No sensible Christian will ever think of condemning all recreations. In a world of work and stress like the one that we live in, occasional unbending is good for everyone. Body and mind alike require seasons of lighter occupation, and opportunities of letting off high spirits, and especially when they are young. Exercise itself is a positive necessity for the preservation of mental and bodily health. I see no harm in cricket, rowing, running, and other manly athletic recreations. I find no fault with those who play chess and other such games of skill. We are all fearfully and wonderfully made. No wonder the poet says,

"Strange that a harp of thousand strings
Should keep in tune so long!"

Anything which strengthens nerves, and brain, and digestion, and lungs, and muscles, and makes us more fit for Christ's work, so long as it is not in itself sinful, is a blessing, and ought to be thankfully used. Anything which will occasionally divert our thoughts from their usual grinding channel, in a healthy manner, is a good and not an evil.

But it is the excess of these innocent things which a true Christian must watch against, if he wants to be separate from the world. He must not devote his whole heart, and soul, and mind, and strength, and time to them, as many do, if he wishes to serve Christ. There are hundreds of lawful things which are good in moderation, but bad when taken in excess. Healthful medicine taken in small quantities is good, but downright poison when swallowed down in huge doses. In nothing is this so true as it is in the matter of recreations. The use of them is one thing, and the abuse of them is another. The Christian who uses them must know when to stop, and how to say "Hold: enough!" Do they interfere with his private religion? Do they take up too much of his thoughts and attention? Have they a secularizing effect on his soul? Have they a tendency to pull him down to earth? Then let him hold hard and take care. All this will require courage, self-denial, and firmness. It is a line of conduct which will often bring on us the ridicule and contempt of those who know not what moderation is, and who spend their lives in making trifles serious things and serious things trifles. But if we mean to come out from the world we must not mind this. We must be "temperate" even in lawful things, whatever others may think of us. This is genuine Scriptural separation.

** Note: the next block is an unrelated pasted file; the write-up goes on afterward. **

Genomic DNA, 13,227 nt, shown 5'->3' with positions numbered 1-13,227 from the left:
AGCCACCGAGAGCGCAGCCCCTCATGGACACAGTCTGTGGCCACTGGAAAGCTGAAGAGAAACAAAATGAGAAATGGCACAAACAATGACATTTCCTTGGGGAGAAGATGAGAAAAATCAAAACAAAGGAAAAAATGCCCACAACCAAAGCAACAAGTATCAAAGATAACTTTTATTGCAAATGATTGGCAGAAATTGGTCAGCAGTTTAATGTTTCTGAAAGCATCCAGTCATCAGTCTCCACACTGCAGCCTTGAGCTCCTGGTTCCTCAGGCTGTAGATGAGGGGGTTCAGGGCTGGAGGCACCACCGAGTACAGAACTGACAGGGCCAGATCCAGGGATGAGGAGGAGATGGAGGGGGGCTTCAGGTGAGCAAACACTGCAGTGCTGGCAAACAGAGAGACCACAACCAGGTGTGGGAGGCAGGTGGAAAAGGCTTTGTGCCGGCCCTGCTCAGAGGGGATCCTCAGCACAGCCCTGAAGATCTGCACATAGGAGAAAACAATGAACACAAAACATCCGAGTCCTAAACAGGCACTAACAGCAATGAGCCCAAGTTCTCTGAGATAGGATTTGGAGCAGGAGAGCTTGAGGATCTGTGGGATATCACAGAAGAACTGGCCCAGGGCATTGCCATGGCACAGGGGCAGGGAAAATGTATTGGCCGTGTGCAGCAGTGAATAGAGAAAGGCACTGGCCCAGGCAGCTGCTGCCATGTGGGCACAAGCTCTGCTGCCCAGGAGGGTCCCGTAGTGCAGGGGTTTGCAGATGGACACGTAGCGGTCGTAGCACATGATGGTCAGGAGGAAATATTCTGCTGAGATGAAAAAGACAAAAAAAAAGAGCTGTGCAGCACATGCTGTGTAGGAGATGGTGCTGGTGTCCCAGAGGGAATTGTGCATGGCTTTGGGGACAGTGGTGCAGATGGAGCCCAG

(f) Last, but not least, he that desires to "come out from them and be separate" must be careful how he allows himself in friendships, intimacies, and close relationships with worldly people.

We cannot help meeting many unconverted people as long as we live. We cannot avoid having intercourse with them, and doing business with them, unless we "go out of the world" (1 Corinthians 5:10). To treat them with the utmost courtesy, kindness, and charity, whenever we do meet them, is a positive duty. But acquaintance is one thing, and intimate friendship is quite another. To seek their society without cause, to choose their company, to cultivate intimacy with them, is very dangerous to the soul. Human nature is so constituted that we cannot be much with other people without effect on our own character. The old proverb will never fail to prove true: "Tell me with whom a man chooses to live, and I will tell you what he is." The Scripture says expressly, "He that walketh with wise men shall be wise; but a companion of fools shall be destroyed" (Proverbs 13:20). If then a Christian who desires to live consistently, chooses for his friends those who either do not care for their souls, or the Bible, or God, or Christ, or holiness, or regard them as of secondary importance, it seems to me impossible for him to prosper in his religion. He will soon find that their ways are not his ways, nor their thoughts his thoughts, nor their tastes his tastes; and that, unless they change, he must give up intimacy with them. In short, there must be separation. Of course such separation will be painful. But if we have to choose between the loss of a friend and the injury of our souls, there ought to be no doubt in our minds. If friends will not walk in the narrow way with us, we must not walk in the broad way to please them. But let us distinctly understand that to attempt to keep up close intimacy between a converted and an unconverted person, if both are consistent with their natures, is to attempt an impossibility.